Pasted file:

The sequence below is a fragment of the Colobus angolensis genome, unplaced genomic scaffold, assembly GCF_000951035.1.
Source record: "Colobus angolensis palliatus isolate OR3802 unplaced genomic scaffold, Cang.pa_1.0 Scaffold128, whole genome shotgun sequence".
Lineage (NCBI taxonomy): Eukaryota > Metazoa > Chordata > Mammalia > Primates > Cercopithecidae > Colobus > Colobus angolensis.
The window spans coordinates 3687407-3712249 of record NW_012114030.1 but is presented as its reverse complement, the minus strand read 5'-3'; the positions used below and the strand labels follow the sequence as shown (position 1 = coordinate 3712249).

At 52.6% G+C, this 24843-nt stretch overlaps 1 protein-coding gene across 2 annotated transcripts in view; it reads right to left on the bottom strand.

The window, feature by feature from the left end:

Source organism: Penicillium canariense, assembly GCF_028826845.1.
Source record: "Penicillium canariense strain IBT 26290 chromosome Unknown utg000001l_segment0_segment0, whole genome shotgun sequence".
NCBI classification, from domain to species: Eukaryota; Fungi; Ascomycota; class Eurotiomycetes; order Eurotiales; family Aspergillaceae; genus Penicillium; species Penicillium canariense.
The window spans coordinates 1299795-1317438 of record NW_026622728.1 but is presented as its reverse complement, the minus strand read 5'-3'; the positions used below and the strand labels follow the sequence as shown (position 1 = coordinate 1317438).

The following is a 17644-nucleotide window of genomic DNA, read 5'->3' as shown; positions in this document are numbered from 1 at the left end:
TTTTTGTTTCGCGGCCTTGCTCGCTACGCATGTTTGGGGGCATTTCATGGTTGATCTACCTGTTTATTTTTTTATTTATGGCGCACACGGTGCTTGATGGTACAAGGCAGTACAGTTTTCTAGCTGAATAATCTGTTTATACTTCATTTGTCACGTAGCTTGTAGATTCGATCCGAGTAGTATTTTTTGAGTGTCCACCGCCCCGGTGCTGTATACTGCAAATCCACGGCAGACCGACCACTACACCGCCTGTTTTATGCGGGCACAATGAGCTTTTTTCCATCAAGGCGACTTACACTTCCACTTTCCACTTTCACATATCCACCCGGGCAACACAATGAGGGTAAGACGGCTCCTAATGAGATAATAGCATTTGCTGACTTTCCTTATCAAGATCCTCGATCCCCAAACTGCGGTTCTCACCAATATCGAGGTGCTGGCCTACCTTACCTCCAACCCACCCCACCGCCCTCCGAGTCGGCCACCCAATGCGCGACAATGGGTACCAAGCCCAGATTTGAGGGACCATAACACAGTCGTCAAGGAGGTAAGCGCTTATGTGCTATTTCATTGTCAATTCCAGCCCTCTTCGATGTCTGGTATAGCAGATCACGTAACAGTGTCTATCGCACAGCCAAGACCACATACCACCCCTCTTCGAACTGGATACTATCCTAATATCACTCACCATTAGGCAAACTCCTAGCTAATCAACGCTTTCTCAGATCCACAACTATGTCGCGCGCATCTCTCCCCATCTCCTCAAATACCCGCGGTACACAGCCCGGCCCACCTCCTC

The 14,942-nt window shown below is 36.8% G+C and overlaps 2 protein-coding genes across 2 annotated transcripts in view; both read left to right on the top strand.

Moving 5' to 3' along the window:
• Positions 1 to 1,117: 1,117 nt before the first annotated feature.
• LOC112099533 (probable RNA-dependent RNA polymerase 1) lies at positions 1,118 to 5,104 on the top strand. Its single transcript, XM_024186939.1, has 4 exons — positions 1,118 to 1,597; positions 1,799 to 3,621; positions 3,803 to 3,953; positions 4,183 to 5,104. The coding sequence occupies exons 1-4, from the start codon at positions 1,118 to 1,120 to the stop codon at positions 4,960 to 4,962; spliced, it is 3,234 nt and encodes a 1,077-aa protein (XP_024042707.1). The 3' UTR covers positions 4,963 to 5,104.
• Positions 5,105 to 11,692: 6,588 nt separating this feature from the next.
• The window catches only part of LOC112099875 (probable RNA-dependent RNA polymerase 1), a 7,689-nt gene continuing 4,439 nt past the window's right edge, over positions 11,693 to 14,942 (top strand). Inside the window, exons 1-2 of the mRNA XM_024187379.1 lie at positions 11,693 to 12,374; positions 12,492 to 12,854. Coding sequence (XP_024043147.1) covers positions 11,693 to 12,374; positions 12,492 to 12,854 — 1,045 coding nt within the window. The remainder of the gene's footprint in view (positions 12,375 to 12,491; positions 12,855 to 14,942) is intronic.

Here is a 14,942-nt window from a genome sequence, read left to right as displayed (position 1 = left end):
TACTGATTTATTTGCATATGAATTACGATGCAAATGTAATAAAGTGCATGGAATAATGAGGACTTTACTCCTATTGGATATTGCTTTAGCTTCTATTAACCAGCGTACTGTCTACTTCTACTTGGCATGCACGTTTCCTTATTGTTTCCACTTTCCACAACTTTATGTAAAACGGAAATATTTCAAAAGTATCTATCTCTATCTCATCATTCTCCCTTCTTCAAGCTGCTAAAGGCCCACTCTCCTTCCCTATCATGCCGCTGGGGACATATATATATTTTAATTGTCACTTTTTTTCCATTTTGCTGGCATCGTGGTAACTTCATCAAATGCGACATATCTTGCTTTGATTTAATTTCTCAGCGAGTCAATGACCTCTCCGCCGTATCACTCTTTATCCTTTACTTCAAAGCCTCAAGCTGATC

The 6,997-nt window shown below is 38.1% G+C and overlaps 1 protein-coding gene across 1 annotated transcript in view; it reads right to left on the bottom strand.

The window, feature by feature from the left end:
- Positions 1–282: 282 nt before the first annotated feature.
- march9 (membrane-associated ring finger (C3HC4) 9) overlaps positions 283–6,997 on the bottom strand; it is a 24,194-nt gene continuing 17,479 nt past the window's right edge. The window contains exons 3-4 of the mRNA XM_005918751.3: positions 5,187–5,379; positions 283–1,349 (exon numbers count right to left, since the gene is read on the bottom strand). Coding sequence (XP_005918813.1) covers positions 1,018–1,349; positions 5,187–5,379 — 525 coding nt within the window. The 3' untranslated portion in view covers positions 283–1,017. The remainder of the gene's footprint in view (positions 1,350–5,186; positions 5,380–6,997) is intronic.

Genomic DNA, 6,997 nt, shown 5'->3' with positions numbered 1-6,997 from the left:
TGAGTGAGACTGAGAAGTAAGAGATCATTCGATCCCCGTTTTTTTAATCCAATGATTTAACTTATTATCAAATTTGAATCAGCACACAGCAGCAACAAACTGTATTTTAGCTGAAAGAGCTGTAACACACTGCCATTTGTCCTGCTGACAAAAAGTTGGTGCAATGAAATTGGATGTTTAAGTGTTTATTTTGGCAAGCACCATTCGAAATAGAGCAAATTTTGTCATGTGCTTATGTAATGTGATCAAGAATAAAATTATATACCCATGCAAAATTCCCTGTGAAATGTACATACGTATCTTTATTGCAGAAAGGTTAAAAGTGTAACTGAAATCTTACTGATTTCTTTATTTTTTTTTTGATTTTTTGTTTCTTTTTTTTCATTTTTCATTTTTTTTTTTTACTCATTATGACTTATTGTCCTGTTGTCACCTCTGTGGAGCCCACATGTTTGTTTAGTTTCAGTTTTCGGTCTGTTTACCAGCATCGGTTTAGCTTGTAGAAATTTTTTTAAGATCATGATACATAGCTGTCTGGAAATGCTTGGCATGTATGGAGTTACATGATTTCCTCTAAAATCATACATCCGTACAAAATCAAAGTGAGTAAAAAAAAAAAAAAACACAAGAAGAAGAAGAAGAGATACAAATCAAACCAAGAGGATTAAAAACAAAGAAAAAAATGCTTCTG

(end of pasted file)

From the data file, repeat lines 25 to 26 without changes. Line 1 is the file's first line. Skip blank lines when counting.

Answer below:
Genomic DNA, 6,997 nt, shown 5'->3' with positions numbered 1-6,997 from the left:
TGAGTGAGACTGAGAAGTAAGAGATCATTCGATCCCCGTTTTTTTAATCCAATGATTTAACTTATTATCAAATTTGAATCAGCACACAGCAGCAACAAACTGTATTTTAGCTGAAAGAGCTGTAACACACTGCCATTTGTCCTGCTGACAAAAAGTTGGTGCAATGAAATTGGATGTTTAAGTGTTTATTTTGGCAAGCACCATTCGAAATAGAGCAAATTTTGTCATGTGCTTATGTAATGTGATCAAGAATAAAATTATATACCCATGCAAAATTCCCTGTGAAATGTACATACGTATCTTTATTGCAGAAAGGTTAAAAGTGTAACTGAAATCTTACTGATTTCTTTATTTTTTTTTTGATTTTTTGTTTCTTTTTTTTCATTTTTCATTTTTTTTTTTTACTCATTATGACTTATTGTCCTGTTGTCACCTCTGTGGAGCCCACATGTTTGTTTAGTTTCAGTTTTCGGTCTGTTTACCAGCATCGGTTTAGCTTGTAGAAATTTTTTTAAGATCATGATACATAGCTGTCTGGAAATGCTTGGCATGTATGGAGTTACATGATTTCCTCTAAAATCATACATCCGTACAAAATCAAAGTGAGTAAAAAAAAAAAAAAACACAAGAAGAAGAAGAAGAGATACAAATCAAACCAAGAGGATTAAAAACAAAGAAAAAAATGCTTCTG